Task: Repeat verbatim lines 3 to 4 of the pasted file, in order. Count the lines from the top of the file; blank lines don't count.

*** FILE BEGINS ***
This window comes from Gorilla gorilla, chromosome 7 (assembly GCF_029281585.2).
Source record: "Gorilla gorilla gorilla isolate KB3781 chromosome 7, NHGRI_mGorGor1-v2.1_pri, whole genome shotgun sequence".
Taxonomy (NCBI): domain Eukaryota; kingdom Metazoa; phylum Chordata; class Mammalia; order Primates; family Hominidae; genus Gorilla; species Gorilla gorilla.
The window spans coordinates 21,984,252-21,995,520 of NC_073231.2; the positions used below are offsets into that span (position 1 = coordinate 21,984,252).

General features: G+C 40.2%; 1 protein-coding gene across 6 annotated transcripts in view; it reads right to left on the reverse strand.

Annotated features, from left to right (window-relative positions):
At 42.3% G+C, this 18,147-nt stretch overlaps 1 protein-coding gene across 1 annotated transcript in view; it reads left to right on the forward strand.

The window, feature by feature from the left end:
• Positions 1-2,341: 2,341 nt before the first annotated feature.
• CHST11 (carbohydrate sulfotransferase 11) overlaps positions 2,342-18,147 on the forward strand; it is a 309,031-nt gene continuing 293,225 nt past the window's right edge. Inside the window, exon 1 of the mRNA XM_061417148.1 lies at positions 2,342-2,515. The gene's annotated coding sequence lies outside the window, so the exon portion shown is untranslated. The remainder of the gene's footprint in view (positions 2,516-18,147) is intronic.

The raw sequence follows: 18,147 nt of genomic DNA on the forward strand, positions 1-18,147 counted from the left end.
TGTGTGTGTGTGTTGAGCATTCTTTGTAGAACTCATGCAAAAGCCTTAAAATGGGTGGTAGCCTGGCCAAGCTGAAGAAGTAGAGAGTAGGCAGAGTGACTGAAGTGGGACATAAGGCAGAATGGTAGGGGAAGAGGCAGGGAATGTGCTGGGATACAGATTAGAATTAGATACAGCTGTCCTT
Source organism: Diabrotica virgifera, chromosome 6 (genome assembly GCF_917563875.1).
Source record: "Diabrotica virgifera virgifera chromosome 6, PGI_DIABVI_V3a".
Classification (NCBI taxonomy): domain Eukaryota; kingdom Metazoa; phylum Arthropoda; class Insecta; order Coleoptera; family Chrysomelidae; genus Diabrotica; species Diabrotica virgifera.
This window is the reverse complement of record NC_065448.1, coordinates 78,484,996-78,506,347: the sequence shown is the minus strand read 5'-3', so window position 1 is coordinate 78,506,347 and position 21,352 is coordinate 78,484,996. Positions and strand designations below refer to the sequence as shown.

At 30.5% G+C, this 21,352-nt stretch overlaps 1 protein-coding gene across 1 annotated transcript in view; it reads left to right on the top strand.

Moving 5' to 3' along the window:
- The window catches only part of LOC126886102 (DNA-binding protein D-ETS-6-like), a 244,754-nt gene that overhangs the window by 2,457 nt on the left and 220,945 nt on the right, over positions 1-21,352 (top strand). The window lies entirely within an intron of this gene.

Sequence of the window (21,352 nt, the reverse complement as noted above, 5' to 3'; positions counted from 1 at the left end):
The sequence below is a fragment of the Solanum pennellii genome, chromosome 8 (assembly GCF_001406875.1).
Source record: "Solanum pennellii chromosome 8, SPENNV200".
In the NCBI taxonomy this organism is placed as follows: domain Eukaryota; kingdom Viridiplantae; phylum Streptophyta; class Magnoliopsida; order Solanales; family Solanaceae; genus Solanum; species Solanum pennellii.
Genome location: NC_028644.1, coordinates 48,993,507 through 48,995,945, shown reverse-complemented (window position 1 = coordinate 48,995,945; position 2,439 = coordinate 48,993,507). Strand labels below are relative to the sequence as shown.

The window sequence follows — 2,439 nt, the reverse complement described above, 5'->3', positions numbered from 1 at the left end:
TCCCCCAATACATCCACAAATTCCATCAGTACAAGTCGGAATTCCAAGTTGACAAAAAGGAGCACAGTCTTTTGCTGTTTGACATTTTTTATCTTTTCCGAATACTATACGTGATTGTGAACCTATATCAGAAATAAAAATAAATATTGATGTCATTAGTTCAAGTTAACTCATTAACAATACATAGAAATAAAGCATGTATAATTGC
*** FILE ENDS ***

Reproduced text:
Taxonomy (NCBI): domain Eukaryota; kingdom Metazoa; phylum Chordata; class Mammalia; order Primates; family Hominidae; genus Gorilla; species Gorilla gorilla.
The window spans coordinates 21,984,252-21,995,520 of NC_073231.2; the positions used below are offsets into that span (position 1 = coordinate 21,984,252).